The vast majority of detainees, including children and the mentally ill, are forced to represent themselves in immigration court. That could, and should, change soon.November 8, 2011
In 2009, President Obama vowed to overhaul the nation's immigration detention system. Since then, his administration has taken some steps to deliver on that promise, such as providing detainees improved access to medical care and closing troubled facilities. But it has yet to provide the most meaningful fix: ensuring that indigent immigrants in detention have access to legal counsel.
Until now, federal courts have held that only criminal defendants are entitled to court-appointed counsel. An immigration case, even if it involves detention, is a civil matter. As a result, the vast majority of detainees, including children and the mentally ill, are forced to represent themselves in immigration court.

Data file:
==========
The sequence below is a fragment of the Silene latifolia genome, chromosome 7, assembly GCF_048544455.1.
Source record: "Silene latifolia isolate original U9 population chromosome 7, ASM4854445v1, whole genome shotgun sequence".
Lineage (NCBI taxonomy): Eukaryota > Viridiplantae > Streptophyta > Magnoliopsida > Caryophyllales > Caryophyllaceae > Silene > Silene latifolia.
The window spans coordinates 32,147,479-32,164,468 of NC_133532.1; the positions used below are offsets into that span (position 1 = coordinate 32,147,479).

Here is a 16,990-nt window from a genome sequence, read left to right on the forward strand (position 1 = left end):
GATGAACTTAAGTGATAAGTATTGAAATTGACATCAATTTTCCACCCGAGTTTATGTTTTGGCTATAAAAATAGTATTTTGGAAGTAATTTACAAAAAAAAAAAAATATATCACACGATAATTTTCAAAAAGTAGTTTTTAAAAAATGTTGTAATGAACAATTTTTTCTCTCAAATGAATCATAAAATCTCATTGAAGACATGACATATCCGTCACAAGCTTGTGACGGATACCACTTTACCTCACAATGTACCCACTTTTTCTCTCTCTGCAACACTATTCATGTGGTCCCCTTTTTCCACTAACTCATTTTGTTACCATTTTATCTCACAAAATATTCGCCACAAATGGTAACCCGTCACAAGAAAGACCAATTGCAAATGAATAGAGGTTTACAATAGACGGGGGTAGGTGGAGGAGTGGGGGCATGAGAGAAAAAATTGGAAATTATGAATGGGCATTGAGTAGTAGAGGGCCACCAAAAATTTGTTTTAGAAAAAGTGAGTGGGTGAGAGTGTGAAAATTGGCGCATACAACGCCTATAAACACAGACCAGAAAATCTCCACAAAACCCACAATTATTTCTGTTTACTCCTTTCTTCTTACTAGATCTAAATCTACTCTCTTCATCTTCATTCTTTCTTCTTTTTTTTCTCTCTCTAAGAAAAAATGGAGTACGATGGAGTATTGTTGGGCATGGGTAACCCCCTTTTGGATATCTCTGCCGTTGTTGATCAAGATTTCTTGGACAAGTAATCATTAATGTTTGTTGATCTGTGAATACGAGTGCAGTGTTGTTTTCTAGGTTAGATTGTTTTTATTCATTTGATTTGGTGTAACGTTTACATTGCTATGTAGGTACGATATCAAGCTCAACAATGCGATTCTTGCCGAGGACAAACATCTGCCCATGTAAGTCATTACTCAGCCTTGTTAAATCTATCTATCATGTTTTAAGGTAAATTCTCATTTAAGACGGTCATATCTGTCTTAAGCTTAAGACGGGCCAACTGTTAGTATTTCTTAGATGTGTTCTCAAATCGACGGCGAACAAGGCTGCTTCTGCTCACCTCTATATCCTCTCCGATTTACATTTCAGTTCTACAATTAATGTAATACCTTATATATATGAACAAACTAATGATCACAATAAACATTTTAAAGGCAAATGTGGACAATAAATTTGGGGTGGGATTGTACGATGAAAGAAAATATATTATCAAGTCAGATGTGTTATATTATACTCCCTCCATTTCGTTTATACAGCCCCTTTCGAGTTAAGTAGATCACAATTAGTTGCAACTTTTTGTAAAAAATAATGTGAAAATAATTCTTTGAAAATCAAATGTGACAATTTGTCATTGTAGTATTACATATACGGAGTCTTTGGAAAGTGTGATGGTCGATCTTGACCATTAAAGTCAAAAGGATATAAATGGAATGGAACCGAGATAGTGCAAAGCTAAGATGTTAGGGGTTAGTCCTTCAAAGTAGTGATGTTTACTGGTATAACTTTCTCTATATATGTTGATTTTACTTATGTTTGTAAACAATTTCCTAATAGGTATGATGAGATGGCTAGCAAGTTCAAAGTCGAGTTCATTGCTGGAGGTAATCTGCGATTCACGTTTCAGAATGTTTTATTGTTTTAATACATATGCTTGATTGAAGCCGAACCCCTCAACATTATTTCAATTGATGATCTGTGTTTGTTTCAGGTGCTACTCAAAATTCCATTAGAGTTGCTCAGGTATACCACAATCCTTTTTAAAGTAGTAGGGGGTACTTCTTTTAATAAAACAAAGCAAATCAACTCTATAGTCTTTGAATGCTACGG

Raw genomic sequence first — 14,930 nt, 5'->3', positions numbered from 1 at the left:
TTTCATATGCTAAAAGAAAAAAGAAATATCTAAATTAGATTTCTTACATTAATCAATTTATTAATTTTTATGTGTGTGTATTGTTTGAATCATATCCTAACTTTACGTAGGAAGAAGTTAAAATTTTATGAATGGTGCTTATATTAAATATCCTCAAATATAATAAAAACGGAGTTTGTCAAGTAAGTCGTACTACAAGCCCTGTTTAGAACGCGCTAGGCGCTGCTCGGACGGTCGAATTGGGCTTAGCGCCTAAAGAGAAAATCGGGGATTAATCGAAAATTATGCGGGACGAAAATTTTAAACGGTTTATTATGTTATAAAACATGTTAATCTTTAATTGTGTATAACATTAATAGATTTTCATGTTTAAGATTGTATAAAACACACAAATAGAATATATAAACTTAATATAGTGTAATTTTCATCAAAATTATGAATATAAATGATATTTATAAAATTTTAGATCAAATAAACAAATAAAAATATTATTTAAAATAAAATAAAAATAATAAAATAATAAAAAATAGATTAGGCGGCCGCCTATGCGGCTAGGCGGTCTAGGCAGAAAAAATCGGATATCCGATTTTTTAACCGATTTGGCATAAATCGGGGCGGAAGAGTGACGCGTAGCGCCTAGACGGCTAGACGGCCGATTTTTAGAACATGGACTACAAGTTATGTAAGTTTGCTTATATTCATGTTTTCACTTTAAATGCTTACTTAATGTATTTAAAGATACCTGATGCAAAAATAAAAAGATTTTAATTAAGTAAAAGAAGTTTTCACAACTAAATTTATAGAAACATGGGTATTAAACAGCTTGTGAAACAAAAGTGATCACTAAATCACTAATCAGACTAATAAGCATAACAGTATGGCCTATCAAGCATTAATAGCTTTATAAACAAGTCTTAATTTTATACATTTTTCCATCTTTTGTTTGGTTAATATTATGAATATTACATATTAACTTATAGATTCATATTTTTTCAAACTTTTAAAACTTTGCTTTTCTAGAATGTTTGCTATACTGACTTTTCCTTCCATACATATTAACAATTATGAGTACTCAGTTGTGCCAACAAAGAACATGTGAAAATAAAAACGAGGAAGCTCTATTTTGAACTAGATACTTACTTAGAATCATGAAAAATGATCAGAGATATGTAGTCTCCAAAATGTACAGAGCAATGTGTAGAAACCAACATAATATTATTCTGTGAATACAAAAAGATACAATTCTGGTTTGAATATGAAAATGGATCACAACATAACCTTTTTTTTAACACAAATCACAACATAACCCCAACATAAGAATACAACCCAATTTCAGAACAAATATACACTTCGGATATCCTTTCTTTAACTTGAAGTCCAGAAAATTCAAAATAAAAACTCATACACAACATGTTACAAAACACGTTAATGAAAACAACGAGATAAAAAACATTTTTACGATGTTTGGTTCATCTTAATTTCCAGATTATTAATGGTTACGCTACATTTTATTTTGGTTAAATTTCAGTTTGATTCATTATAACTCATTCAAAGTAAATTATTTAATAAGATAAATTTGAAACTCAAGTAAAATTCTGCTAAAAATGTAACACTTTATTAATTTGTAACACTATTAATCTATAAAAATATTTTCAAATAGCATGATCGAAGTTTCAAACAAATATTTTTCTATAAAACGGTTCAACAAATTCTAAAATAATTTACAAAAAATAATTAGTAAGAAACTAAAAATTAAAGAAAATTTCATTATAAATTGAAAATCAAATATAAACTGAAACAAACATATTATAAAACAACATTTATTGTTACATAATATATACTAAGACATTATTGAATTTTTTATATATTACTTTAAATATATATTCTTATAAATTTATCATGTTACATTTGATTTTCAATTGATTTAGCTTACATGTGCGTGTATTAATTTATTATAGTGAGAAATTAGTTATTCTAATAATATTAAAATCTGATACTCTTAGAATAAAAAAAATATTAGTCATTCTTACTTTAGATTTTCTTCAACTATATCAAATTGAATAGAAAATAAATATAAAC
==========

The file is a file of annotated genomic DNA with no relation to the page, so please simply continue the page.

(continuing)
This month, however, a federal judge in Los Angeles could help bring some fairness to the system. U.S. District Judge Dolly Gee has been asked to decide whether to grant class-action status in a lawsuit brought on behalf of mentally disabled immigrant detainees who don't have the money to pay for legal representation. If Gee certifies the class under the Rehabilitation Act, which requires the government to accommodate people with disabilities, it could help hundreds, if not thousands, of people...MORE